Free Speech and Academic freedom in 2020: A Conversation with David Ottlinger

by Daniel A. Kaufman

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EA’s own David Ottlinger and I discuss the ongoing efforts to silence, de-platform, and otherwise “Cancel” Professor Kathleen Stock, of the University of Sussex for her work and activism on sex and gender related issues; the Daily Nous’s treatment of this subject; and the more general question of the capacity to speak and write publicly and freely and its role in a liberal democracy.

Video Dialogue

2:35 Intro 05:07 The (latest) defenestration of Kathleen Stock 19:19 How sincere are pro-trans rights public intellectuals? 30:10 Justin Weinberg’s essay on the Kathleen Stock incident 47:28 David: “It’s the squishy middles that are gonna kill us” 1:02::03 Dan: deplatforming people on social media is effectively censorship 1:13:06 The death of public discourse and the rise of Trump 1:22:04 How consensus crumbles 1:30:45 David: we should get rid of the harm principle

Audio Podcast, MP3

12 comments

  1. While I have issues with some of what David says, his point about the harm principle is basically correct.

    1. There was a study that showed in late 00s insurgents in Iraq would increase their attacks on U.S. troops after negative reporting about the war in U.S. press. That is about as concrete you can get about harm caused by speech but I don’t think many would advocate laws that would ban negative reporting of an ongoing war effort (for those thinking about the legitimacy of the Iraq war, you can easily reimagine this in the context of a fully justified war effort).

    2. In Justinian’s Institutes the harm principle is just one of three precepts of law articulated by Justinian:

    >>>The precepts of the law are these: to live honestly, to injure no one, and to give every man his due.

    Another approach would be to balance the harm principle with the other two precepts.

  2. David’s Scanlon reference is, in effect, a little piece of “positive” liberty — purposive — rather than a wholly negative liberty version of Mill. I pretty much agree that by itself Mill’s harm principle (as purely negative) needs more, but I don’t agree that it should be “dropped.” The harm principle is valid, but can only be successfully interpreted inside or on the basis of a more “positive” liberty background.

  3. This is the most interesting and deep discussion of these issues I’ve encountered. Thank you. A sequel is surely in order.

  4. There is one thing you didn’t discuss that I would nevertheless like to see you two talk through.

    The woke academic activists invoke the harm principle not only in their claim that airing a certain idea harms those who happen to hear it aired but also in the claim that airing a certain idea “contributes to a system of oppression,” or something along those lines.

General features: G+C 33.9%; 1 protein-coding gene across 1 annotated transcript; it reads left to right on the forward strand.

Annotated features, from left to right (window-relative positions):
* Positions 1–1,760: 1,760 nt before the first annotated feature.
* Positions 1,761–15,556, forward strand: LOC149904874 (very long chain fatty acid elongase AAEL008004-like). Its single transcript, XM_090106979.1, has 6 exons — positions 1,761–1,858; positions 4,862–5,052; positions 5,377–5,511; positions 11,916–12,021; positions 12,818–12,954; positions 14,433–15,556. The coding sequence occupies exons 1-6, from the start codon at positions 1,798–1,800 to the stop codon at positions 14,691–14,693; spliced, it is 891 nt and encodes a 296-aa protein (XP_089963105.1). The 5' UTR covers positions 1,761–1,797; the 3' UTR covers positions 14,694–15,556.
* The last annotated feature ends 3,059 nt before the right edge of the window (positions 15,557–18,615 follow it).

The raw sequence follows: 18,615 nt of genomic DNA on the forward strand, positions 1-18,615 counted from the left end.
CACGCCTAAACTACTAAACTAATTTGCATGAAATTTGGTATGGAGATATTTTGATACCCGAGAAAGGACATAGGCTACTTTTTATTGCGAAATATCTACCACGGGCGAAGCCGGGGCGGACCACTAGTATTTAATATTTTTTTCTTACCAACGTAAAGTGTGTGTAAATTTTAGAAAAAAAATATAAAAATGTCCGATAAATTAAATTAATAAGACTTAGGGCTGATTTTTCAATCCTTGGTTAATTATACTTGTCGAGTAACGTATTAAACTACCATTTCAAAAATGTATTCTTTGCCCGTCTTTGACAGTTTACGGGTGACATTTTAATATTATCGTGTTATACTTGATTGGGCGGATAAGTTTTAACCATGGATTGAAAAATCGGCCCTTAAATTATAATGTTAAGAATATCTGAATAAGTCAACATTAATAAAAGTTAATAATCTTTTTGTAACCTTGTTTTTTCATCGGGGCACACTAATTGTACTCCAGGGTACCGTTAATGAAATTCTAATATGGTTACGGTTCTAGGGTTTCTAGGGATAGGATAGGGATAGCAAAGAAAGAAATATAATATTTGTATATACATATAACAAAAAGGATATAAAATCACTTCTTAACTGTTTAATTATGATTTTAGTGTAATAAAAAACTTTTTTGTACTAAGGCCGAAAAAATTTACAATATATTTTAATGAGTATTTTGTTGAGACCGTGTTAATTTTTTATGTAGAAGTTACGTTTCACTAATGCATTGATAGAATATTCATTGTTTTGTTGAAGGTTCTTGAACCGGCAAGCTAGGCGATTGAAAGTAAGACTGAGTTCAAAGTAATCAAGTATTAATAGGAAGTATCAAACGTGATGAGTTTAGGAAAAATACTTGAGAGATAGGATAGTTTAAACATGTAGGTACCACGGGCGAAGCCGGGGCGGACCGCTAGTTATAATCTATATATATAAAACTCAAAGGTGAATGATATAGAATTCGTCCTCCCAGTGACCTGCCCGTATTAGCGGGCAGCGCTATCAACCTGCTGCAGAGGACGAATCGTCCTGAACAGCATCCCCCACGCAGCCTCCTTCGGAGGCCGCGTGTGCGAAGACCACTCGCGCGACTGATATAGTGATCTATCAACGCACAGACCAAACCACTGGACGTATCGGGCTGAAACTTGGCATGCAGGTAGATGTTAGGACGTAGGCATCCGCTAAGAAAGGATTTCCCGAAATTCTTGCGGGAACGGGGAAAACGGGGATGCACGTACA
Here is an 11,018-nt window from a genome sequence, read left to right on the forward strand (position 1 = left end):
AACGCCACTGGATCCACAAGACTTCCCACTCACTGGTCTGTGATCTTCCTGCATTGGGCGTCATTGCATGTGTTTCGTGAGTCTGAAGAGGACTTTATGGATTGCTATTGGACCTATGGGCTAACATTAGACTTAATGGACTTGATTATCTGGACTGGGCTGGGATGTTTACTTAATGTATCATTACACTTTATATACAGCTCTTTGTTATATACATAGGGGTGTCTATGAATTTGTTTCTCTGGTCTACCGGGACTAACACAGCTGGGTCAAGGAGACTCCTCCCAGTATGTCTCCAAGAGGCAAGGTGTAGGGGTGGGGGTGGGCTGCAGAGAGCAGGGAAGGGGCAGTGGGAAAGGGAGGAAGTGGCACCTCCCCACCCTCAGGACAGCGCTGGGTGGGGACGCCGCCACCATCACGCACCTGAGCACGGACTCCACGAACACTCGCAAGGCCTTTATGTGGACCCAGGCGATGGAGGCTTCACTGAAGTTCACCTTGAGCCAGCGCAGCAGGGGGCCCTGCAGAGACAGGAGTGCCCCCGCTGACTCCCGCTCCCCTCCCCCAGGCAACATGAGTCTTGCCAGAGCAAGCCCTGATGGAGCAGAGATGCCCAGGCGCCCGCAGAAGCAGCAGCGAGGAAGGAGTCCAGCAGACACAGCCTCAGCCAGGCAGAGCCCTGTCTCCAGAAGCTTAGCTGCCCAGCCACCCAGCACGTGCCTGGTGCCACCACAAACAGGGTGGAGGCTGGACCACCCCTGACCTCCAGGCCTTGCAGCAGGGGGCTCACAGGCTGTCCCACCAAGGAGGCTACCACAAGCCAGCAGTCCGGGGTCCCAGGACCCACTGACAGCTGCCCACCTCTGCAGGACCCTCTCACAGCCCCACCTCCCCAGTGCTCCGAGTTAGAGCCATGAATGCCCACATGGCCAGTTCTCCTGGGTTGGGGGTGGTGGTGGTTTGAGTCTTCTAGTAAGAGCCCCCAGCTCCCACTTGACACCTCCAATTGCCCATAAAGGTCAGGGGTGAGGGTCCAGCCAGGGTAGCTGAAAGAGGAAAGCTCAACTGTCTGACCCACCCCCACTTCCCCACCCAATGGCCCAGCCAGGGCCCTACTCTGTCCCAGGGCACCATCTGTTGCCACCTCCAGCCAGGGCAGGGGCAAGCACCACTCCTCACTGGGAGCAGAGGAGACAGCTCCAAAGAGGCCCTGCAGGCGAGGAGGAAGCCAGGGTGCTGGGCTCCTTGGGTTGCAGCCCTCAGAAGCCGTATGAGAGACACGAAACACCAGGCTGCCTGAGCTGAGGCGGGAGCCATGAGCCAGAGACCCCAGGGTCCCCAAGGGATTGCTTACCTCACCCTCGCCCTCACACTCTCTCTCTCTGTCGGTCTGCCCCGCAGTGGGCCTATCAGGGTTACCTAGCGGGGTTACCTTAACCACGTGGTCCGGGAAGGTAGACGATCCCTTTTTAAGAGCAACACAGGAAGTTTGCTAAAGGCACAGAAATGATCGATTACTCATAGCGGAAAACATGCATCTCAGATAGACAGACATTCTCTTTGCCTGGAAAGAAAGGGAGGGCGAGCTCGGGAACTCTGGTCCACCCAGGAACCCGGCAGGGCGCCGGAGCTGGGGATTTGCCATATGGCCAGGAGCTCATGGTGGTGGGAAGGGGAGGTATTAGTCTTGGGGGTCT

I, for one, would benefit from hearing you guys work out what this is supposed to even mean, what kind of claim it is, what kind of considerations would tell in favor of or against it, and whether there are in fact considerations that tell in favor of or against it.

  5. Anyone hear any good rape jokes lately?

    Here’s a different consideration on the matter: https://www.youtube.com/watch?v=ikqPnAhRo-c

    Maybe I didn’t catch it but, was this symposium a sponsored public or private affair? Was it ostensibly open to all relevant academics? What was the stated purpose? I’m a staunch advocate of free speech and unfettered academic inquiry but, the answers to my above questions have to be considered to put the issue into its proper perspective.

    Dan, great show as are the others I’ve caught. Great start and very glad they are so accessible to a non philosopher. (Azin)

      1. Hi Dan,

        Excellent comment board. Very impressive and user friendly.

        About the video. It would take too long to go through all the convoluted thinking processes of my mind so, the short answer is: At about time stamp :50 Prof. Ottlinger was in the middle of discussing the Morrison(?) Rule and you interjected about the Green Dot movement – what there was of it, anyway. You jokingly brought up how problematic it would be to have to defend a rape joke on campus, even though, as I understood what you meant, one should technically have the right to make one even if it would for obvious reasons be inadvisable and put one in a difficult position to defend.

        This got me thinking about the current status of such humor. Did some Googling and found a lot of feminist takes on the issue by female comedians and commentators. Sacrilege to some, learning tool for others and a means of “owning” it as a catharsis through humor. What I didn’t expect was the video I posted. Male rape is still fair game, one of the few insults to human welfare not actively or effectively prevented by prison officials or widely or vociferously demonstrated against by the PC, the woke and Me Too. Because of who the victims are assumed to be.

        I thought it might be something serious enough to recall and reconsider. I hope it wasn’t too tangential or detracting from your and Dave’s excellent discussion.

        1. Not at all. I have always found the glee over the prospect of someone being raped in prison after being incarcerated foul and ghoulish. I cannot imagine a rape joke that would ever *not* be in bad taste. I was thinking more of the great tradition of ethnic humor, which I think is quite different and for which I think should be broadly deemed permissible. Indeed, I have an entire repertoire of Jewish jokes that I think are some of the funniest. Ditto for Polish jokes, etc.

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